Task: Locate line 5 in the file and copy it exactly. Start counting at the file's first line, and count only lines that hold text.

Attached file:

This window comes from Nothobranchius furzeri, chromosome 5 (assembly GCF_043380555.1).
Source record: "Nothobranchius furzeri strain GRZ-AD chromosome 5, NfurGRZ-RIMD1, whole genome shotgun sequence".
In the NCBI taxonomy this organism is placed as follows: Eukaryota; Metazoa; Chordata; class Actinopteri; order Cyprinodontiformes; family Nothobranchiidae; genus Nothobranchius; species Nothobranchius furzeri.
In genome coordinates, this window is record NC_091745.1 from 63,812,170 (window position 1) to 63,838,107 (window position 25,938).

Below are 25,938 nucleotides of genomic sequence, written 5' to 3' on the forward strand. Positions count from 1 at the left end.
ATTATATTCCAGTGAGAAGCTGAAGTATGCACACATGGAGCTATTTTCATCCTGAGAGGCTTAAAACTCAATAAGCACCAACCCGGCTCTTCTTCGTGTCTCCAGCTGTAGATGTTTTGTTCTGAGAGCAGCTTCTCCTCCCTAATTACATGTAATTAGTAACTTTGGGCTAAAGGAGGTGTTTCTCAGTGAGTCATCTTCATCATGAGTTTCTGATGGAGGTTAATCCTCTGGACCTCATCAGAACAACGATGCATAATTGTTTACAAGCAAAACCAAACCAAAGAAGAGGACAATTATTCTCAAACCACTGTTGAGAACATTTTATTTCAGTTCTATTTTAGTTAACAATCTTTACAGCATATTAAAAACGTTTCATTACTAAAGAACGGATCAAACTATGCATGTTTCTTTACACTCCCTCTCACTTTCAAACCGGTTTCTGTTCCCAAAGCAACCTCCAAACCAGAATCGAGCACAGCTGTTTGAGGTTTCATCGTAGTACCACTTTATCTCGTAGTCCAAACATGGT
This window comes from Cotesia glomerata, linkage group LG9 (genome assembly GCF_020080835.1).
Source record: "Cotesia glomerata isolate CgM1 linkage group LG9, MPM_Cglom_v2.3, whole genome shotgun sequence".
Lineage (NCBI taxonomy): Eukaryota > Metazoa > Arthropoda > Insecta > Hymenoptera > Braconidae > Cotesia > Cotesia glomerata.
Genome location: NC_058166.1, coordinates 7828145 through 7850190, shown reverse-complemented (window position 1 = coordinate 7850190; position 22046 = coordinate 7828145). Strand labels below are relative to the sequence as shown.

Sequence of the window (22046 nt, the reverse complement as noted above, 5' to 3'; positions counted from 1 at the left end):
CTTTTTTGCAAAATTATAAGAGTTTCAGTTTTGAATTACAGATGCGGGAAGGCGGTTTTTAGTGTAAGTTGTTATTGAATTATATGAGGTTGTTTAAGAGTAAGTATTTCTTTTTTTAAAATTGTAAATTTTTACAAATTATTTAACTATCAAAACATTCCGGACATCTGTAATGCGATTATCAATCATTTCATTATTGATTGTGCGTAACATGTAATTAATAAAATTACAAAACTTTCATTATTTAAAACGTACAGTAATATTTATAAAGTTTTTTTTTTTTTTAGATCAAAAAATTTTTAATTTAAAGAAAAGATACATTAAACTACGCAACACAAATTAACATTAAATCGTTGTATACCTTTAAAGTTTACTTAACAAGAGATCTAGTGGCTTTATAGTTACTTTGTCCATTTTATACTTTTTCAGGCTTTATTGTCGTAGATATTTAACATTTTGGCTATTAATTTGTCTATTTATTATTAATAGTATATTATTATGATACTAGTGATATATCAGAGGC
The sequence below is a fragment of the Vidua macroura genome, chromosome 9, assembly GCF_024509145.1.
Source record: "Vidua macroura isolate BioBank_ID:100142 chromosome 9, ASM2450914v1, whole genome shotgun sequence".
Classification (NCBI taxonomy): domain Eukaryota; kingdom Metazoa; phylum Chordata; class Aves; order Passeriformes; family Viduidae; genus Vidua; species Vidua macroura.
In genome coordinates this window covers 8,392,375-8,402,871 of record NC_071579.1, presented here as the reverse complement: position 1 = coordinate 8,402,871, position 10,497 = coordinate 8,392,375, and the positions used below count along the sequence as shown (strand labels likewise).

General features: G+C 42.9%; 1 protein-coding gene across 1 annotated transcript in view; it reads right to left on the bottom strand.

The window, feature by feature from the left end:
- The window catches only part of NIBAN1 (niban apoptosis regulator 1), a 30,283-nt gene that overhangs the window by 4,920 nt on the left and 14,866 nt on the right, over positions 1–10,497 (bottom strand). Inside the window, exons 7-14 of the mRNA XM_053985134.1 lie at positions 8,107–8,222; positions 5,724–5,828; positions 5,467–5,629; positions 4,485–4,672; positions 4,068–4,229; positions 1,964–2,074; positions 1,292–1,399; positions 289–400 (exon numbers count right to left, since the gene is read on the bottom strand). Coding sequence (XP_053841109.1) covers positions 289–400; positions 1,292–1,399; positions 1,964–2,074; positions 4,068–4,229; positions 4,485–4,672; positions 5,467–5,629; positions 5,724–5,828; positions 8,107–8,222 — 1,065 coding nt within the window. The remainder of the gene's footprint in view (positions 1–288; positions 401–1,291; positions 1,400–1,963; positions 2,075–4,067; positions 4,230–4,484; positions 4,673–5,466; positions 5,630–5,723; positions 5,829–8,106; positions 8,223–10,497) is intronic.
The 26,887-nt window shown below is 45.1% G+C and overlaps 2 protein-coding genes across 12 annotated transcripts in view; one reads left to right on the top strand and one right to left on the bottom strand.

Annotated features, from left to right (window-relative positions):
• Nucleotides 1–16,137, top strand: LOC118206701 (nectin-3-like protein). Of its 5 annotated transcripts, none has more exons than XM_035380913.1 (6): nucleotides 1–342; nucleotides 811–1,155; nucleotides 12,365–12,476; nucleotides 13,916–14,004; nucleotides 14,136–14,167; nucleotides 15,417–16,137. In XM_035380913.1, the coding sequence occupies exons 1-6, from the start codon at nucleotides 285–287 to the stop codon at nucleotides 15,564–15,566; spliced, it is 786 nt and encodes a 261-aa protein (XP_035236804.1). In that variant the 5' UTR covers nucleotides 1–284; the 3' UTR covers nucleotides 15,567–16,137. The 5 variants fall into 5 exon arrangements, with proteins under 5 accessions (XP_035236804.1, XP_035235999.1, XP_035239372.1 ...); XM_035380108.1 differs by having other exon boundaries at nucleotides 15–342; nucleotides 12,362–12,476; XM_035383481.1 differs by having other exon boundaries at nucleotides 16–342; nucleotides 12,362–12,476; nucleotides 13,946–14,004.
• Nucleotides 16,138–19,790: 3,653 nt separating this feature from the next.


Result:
Below are 25,938 nucleotides of genomic sequence, written 5' to 3' on the forward strand. Positions count from 1 at the left end.